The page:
HomeE-LearningHow Humanity Got Hooked on Coffee: An Animated History

How Humanity Got Hooked on Coffee: An Animated History

Few of us grow up drink­ing cof­fee, but once we start drink­ing it, even few­er of us ever stop. Accord­ing to leg­end, the ear­li­est such case was a ninth-cen­tu­ry Ethiopi­an goatherd named Kal­di, who noticed how much ener­gy his rumi­nant charges seemed to draw from eat­ing par­tic­u­lar red berries. After chew­ing a few of them him­self, he expe­ri­enced the first caf­feine buzz in human his­to­ry. Despite almost cer­tain­ly nev­er hav­ing exist­ed, Kal­di now lends his name to a vari­ety of cof­fee shops around the world, every­where from Addis Aba­ba to Seoul, where I live.

His sto­ry also opens the ani­mat­ed TED-Ed video above, “How Human­i­ty Got Hooked on Cof­fee.” We do know, explains its nar­ra­tor, that “at some point before the four­teen-hun­dreds, in what’s now Ethiopia, peo­ple began for­ag­ing for wild cof­fee in the for­est under­growth.” Ear­ly on, peo­ple con­sumed cof­fee plants by drink­ing tea made with their leaves, eat­ing their berries with but­ter and salt, and — in what proved to be the most endur­ing method — “dry­ing, roast­ing, and sim­mer­ing its cher­ries into an ener­giz­ing elixir.” Over the years, demand for this elixir spread through­out the Ottoman Empire, and in the full­ness of time made its way out­ward to both Asia and Europe.

In no Euro­pean city did cof­fee catch on as aggres­sive­ly as it did in Lon­don, whose cof­fee hous­es pro­lif­er­at­ed in the mid-sev­en­teenth-cen­tu­ry and became “social and intel­lec­tu­al hotbeds.” Lat­er, “Paris’ cof­fee hous­es host­ed Enlight­en­ment fig­ures like Diderot and Voltaire, who alleged­ly drank 50 cups of cof­fee a day.” (In fair­ness, it was a lot weak­er back then.) Pro­duc­ing and trans­port­ing the ever-increas­ing amounts of cof­fee imbibed in these and oth­er cen­ters of human civ­i­liza­tion required world-span­ning impe­r­i­al oper­a­tions, which were com­mand­ed with just the degree of cau­tion and sen­si­tiv­i­ty one might imag­ine.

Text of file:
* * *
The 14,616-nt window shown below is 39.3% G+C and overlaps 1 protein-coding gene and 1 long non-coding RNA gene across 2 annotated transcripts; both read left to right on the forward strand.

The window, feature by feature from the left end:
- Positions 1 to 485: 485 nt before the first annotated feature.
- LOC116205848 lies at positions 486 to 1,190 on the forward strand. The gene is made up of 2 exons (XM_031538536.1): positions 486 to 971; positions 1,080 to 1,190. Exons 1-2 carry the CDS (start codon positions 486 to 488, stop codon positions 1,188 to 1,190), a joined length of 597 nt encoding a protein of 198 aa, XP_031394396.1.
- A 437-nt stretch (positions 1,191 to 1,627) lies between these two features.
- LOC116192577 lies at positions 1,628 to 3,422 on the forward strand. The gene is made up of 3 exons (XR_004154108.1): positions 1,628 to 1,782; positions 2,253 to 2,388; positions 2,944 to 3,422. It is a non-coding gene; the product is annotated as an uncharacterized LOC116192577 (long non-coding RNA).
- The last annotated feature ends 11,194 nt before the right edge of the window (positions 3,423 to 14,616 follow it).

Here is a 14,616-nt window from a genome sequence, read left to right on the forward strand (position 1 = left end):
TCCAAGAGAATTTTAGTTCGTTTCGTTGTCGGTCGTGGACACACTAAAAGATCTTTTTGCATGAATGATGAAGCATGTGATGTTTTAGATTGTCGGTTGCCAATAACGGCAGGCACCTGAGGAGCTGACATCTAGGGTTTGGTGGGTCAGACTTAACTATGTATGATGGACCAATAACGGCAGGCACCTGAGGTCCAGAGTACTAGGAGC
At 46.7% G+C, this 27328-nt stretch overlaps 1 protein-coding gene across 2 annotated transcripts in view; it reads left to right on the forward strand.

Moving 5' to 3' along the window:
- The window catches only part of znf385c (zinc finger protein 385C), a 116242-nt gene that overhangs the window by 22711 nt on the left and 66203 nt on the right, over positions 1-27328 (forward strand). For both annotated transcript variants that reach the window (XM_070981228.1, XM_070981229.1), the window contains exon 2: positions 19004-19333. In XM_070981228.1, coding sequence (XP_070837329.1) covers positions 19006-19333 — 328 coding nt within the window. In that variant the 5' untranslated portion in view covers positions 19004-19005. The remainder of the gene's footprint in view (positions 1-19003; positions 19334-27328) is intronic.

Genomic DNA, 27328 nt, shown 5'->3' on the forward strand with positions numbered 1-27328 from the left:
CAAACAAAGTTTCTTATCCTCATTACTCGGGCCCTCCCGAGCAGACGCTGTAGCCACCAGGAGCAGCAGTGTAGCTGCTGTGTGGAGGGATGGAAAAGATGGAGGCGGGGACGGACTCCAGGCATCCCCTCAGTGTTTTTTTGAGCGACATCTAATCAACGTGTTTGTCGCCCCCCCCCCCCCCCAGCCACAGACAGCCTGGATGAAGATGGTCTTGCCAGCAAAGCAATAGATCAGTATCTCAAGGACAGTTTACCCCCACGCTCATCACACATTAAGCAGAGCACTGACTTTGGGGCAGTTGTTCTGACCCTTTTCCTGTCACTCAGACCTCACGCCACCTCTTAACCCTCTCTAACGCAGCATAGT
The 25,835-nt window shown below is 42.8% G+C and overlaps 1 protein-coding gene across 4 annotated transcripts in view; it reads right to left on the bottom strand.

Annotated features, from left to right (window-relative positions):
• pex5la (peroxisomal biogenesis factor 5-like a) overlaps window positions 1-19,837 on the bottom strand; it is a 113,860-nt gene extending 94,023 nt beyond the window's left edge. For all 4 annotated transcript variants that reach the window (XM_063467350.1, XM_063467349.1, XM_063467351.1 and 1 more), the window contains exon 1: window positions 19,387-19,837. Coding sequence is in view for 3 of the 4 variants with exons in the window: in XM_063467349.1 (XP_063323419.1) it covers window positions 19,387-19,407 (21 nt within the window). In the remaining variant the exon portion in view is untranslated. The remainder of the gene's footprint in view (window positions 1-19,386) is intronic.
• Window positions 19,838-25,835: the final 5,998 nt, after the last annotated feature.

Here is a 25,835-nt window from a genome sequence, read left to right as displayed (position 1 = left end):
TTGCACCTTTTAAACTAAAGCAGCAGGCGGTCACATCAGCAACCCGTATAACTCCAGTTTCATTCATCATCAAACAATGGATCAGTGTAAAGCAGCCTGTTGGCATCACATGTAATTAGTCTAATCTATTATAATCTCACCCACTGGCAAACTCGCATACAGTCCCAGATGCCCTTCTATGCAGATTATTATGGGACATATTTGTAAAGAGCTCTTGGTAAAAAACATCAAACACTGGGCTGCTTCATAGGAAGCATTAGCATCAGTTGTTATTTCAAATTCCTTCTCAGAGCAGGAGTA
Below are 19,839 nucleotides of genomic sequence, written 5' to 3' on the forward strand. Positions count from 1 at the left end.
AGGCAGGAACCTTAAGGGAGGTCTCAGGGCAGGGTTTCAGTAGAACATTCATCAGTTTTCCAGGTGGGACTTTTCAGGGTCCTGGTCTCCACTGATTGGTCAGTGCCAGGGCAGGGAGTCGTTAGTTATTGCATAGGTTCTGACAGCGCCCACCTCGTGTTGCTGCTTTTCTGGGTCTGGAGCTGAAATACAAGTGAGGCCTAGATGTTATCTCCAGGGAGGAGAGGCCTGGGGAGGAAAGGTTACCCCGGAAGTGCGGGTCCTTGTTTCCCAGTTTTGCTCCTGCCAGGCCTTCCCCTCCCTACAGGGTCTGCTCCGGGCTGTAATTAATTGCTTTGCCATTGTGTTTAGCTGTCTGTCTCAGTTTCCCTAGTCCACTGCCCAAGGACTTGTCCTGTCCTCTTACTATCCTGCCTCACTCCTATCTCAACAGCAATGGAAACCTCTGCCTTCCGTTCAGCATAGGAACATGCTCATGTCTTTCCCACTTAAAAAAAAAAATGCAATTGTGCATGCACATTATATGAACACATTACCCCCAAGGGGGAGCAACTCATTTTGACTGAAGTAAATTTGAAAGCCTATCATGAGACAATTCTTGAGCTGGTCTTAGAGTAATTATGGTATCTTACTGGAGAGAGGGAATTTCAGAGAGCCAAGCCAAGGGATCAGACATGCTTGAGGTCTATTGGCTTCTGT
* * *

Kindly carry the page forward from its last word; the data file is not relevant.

The world’s first com­mer­cial espres­so machine was show­cased in Milan in 1906, a sig­nal moment in the indus­tri­al­iza­tion and mech­a­niza­tion of the cof­fee expe­ri­ence. By the mid-nine­teen-fifties, “about 60 per­cent of U.S. fac­to­ries incor­po­rat­ed cof­fee breaks.” More recent trends have empha­sized “spe­cial­ty cof­fees with an empha­sis on qual­i­ty beans and brew­ing meth­ods,” as well as cer­ti­fi­ca­tion for cof­fee pro­duc­tion using “min­i­mum wage and sus­tain­able farm­ing.” What­ev­er our con­sid­er­a­tions when buy­ing cof­fee, many of us have made it an irre­place­able ele­ment of our rit­u­als both per­son­al and pro­fes­sion­al. Not to say what we’re addict­ed: this is the 3,170th Open Cul­ture post I’ve writ­ten, but only the 3,150th or so that I’ve writ­ten while drink­ing cof­fee.

Relat­ed con­tent:

The His­to­ry of Cof­fee and How It Trans­formed Our World

The Birth of Espres­so: The Sto­ry Behind the Cof­fee Shots That Fuel Mod­ern Life

How Caf­feine Fueled the Enlight­en­ment, Indus­tri­al Rev­o­lu­tion & the Mod­ern World: An Intro­duc­tion by Michael Pol­lan

The Curi­ous Sto­ry of London’s First Cof­fee­hous­es (1650–1675)

Black Cof­fee: Doc­u­men­tary Cov­ers the His­to­ry, Pol­i­tics & Eco­nom­ics of the “Most Wide­ly Tak­en Legal Drug”

“The Virtues of Cof­fee” Explained in 1690 Ad: The Cure for Lethar­gy, Scurvy, Drop­sy, Gout & More

Based in Seoul,Col­in Marshall writes and broad­casts on cities, lan­guage, and cul­ture. His projects include the Sub­stack newslet­ter Books on Cities, the bookThe State­less City: a Walk through 21st-Cen­tu­ry Los Ange­les and the video seriesThe City in Cin­e­ma. Fol­low him on Twit­ter at @colinmarshall or on Face­book.



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